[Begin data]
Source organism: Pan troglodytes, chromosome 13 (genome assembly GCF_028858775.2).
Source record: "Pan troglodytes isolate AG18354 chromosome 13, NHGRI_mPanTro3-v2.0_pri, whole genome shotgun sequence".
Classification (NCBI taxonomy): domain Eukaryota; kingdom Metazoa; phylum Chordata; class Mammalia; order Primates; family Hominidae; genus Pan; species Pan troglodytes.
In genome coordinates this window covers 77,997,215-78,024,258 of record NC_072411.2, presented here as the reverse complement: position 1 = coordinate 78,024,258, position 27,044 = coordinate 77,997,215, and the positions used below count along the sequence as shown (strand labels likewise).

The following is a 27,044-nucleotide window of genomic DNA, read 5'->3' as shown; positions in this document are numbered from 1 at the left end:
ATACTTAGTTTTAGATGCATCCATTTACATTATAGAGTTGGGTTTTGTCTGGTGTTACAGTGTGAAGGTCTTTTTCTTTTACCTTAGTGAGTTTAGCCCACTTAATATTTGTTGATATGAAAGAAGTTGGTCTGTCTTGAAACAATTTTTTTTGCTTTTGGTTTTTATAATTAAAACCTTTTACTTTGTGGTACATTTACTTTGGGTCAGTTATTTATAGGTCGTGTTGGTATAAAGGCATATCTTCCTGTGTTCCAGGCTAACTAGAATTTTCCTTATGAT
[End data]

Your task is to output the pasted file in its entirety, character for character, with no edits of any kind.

Source organism: Pan troglodytes, chromosome 13 (genome assembly GCF_028858775.2).
Source record: "Pan troglodytes isolate AG18354 chromosome 13, NHGRI_mPanTro3-v2.0_pri, whole genome shotgun sequence".
Classification (NCBI taxonomy): domain Eukaryota; kingdom Metazoa; phylum Chordata; class Mammalia; order Primates; family Hominidae; genus Pan; species Pan troglodytes.
In genome coordinates this window covers 77,997,215-78,024,258 of record NC_072411.2, presented here as the reverse complement: position 1 = coordinate 78,024,258, position 27,044 = coordinate 77,997,215, and the positions used below count along the sequence as shown (strand labels likewise).

The following is a 27,044-nucleotide window of genomic DNA, read 5'->3' as shown; positions in this document are numbered from 1 at the left end:
ATACTTAGTTTTAGATGCATCCATTTACATTATAGAGTTGGGTTTTGTCTGGTGTTACAGTGTGAAGGTCTTTTTCTTTTACCTTAGTGAGTTTAGCCCACTTAATATTTGTTGATATGAAAGAAGTTGGTCTGTCTTGAAACAATTTTTTTTGCTTTTGGTTTTTATAATTAAAACCTTTTACTTTGTGGTACATTTACTTTGGGTCAGTTATTTATAGGTCGTGTTGGTATAAAGGCATATCTTCCTGTGTTCCAGGCTAACTAGAATTTTCCTTATGAT